What studios need to know about streaming

Streaming platforms are multiplying and could revolutionize the way we play games. But if so, what could be the consequences for development studios?

Google's Stadia, Amazon's Luna, Microsoft's xCloud, not to mention the pioneering Playstation Now, LiquidSky and Nvidia Geforce Now, streaming platforms are multiplying. Perhaps they will revolutionize the way we play games. But if so, what could be the consequences for development studios?

Let's start by defining what is meant by streaming a game: The game runs on a remote server and only sends back the generated images to its user. So this should not be confused with subscriptions like Apple Arcade which download the games to the player's gaming machine, which does all the work.

If you plan to develop a game intended to work on these new distribution platforms, here are some recommendations:


Avoid games that require low latency

Streaming platforms swear that they will deliver a minimum of 30 frames per second, regardless of the game mode. Despite their best efforts, the uneven quality of the networks may not allow them to guarantee such performance. It is therefore prudent to favor games offering slow gameplay or not requiring great precision. Developers of mobile games offering synchronous multiplayer have already faced this problem and found solutions to deal with it.


Choose your business model wisely

This issue is common to virtually all games, but streaming platforms are likely to encourage studios and publishers to offer their games as part of a subscription offer, also known as games-on-demand. The principle is simple; for a fixed, and often very reasonable, fee, subscribers can access and play a huge selection of games as much as they want. If this formula is interesting for a publisher with a large catalog, it is rarely so for a studio, which offers only one or two titles, due to the method of revenue distribution. For more details, I invite you to read my Gamasutra publication devoted to this theme. Favor economic models where you can charge players directly.


Think about collaborative game concepts

As streaming will make it much easier to see games in progress, why not design games where the spectators themselves can participate in the action. For example, the latter could vote on tactical choices before and during the action. Absurd? Impossible? And yet it already exists: United Managers is a collaborative coaching web app for a real French football team: the Avant-Garde Caennaise, which plays in National 3. The members of the community, called Umans, make all the decisions a coach takes before the matches thanks to a real-time voting system. The game was invented and promoted by Frédéric Gauquelin, a sports and video game fan.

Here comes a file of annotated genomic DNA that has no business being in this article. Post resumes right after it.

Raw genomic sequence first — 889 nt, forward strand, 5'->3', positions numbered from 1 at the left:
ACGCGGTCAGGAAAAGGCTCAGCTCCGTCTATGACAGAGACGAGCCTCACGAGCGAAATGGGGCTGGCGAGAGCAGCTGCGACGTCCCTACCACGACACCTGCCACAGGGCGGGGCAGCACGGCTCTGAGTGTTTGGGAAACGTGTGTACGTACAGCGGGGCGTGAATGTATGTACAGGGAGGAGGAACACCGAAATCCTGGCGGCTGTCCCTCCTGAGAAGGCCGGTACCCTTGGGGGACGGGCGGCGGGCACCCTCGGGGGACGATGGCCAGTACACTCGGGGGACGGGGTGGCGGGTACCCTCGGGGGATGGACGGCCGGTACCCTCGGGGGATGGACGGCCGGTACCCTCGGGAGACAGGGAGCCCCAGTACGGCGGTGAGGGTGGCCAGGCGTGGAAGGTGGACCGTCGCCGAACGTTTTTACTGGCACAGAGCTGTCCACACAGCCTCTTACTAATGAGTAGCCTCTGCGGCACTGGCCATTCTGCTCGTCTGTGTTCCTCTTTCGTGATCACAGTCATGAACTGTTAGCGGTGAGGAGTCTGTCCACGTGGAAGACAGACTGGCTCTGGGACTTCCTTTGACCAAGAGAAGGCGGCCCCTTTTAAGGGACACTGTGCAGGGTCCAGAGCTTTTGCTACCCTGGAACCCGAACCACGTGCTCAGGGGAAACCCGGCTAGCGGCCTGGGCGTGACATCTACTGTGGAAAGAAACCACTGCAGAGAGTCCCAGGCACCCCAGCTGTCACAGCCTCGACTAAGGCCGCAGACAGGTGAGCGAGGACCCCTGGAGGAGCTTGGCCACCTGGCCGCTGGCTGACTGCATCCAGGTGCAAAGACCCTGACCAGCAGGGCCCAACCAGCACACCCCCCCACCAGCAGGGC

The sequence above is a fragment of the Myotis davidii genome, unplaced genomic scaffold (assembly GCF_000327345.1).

Dare e-sport

E-sports should no longer be just about a handful of complex games. Tomorrow, e-sports may become more democratic by giving almost all players the opportunity to engage in local or self-organized competitions on their own. These games will certainly be less elitist than those which are in the news today because they must be able to be understood by the greatest number; in other words, the spectators will be able to appreciate the action which they will watch even if they do not play the game. However, streaming greatly facilitates the broadcasting of games since it allows to broadcast the images of a game in progress to n any other media. If you are interested in the development of e-sport, I invite you to read my Gamasutra publication on this subject.


My previous publications on business issues

UX designer or game designer: Which one do you need?  FEATURED POST

Is it still worth for indie developers to publish a game on mobile platforms?

Rise of mixed monetization strategies

Subscription 2.0 - Will it become tomorrow's business model?


Pascal Luban

Creative director & game designer, freelance

25+ years of experience serving studios and publishers

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